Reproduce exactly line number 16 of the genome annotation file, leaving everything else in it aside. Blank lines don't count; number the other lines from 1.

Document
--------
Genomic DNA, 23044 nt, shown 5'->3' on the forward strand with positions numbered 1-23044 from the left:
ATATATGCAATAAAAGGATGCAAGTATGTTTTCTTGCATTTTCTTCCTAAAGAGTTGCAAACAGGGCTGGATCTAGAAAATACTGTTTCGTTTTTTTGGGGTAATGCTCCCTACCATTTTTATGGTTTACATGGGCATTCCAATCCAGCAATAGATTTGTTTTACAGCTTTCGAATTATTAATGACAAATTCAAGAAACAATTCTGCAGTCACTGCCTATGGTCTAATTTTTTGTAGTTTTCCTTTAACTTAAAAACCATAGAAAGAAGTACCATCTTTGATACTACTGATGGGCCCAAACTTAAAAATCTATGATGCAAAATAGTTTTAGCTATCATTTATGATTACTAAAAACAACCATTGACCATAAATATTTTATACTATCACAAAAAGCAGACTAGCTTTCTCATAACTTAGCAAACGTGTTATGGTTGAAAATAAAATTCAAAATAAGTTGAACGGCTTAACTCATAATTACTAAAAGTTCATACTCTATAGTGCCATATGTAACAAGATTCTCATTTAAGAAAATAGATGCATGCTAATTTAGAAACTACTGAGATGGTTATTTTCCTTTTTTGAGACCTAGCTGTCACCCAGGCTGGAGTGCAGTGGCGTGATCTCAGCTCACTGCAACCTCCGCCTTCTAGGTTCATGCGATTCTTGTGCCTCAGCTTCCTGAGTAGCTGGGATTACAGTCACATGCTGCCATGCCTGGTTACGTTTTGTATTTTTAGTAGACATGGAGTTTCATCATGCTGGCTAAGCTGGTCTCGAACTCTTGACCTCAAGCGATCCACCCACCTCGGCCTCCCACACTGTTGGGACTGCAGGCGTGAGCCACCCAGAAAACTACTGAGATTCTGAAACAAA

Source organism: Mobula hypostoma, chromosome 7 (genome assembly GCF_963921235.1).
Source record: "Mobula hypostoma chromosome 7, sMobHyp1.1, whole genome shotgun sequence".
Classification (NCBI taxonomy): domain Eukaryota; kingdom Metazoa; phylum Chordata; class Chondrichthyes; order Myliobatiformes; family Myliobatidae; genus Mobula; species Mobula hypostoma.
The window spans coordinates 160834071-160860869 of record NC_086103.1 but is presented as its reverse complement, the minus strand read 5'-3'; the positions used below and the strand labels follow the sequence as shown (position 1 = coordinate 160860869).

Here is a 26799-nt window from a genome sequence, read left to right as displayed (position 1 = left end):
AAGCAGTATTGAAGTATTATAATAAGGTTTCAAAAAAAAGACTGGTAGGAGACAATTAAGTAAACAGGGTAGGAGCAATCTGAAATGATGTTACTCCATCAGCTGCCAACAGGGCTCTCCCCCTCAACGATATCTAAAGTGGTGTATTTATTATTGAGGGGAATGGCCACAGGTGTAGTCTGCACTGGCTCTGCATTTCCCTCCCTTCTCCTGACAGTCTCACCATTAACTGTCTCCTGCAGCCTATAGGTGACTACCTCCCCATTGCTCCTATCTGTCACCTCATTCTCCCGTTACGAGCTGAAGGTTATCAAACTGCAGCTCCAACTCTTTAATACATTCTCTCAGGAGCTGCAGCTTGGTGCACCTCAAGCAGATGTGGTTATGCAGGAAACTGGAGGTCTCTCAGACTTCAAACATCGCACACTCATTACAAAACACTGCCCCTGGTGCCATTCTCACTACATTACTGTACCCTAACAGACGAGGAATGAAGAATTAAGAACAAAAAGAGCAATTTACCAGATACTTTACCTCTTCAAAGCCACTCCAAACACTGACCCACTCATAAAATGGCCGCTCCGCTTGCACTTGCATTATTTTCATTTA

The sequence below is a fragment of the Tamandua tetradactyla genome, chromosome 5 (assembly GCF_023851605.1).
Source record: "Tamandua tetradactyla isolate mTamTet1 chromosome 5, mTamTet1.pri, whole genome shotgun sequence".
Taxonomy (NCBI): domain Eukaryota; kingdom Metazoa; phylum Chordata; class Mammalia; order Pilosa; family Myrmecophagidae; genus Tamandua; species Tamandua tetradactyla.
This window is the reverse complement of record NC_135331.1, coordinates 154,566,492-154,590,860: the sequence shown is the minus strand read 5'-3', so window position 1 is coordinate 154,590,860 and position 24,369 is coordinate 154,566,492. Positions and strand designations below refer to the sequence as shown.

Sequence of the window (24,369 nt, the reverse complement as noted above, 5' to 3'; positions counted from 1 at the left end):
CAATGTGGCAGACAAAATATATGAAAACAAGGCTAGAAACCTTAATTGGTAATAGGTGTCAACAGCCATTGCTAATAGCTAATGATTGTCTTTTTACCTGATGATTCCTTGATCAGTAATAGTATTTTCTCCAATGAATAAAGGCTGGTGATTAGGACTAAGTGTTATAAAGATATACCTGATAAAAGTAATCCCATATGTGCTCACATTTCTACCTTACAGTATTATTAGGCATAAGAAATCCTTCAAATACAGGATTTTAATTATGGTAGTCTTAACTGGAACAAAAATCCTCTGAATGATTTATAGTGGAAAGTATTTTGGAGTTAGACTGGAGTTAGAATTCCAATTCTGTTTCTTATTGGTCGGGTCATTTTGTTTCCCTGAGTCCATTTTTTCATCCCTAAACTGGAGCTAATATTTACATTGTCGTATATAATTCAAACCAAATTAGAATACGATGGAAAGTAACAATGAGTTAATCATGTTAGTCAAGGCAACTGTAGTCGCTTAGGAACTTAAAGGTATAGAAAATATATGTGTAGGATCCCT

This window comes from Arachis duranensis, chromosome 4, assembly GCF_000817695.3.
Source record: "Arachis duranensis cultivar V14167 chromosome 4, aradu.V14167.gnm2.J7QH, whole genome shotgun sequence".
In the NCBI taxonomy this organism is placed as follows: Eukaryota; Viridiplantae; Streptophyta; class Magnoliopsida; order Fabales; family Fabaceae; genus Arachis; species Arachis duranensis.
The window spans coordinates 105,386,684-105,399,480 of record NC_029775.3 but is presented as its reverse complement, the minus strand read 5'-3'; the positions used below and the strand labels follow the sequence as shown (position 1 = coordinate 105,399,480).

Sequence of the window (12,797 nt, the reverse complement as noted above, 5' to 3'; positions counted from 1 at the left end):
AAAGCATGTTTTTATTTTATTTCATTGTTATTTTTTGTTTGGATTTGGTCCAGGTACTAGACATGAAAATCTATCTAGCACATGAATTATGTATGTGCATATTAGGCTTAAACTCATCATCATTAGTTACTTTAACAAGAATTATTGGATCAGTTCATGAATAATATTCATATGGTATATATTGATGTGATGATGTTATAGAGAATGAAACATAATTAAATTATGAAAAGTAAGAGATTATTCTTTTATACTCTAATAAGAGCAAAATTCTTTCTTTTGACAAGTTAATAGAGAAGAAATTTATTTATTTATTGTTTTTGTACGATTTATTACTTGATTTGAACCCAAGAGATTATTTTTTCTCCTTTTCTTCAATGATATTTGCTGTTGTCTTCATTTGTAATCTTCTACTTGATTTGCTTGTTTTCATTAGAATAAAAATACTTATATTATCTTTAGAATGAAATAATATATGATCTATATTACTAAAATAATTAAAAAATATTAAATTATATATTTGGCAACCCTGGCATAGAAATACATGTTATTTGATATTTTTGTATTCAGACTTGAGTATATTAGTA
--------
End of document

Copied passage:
Source record: "Arachis duranensis cultivar V14167 chromosome 4, aradu.V14167.gnm2.J7QH, whole genome shotgun sequence".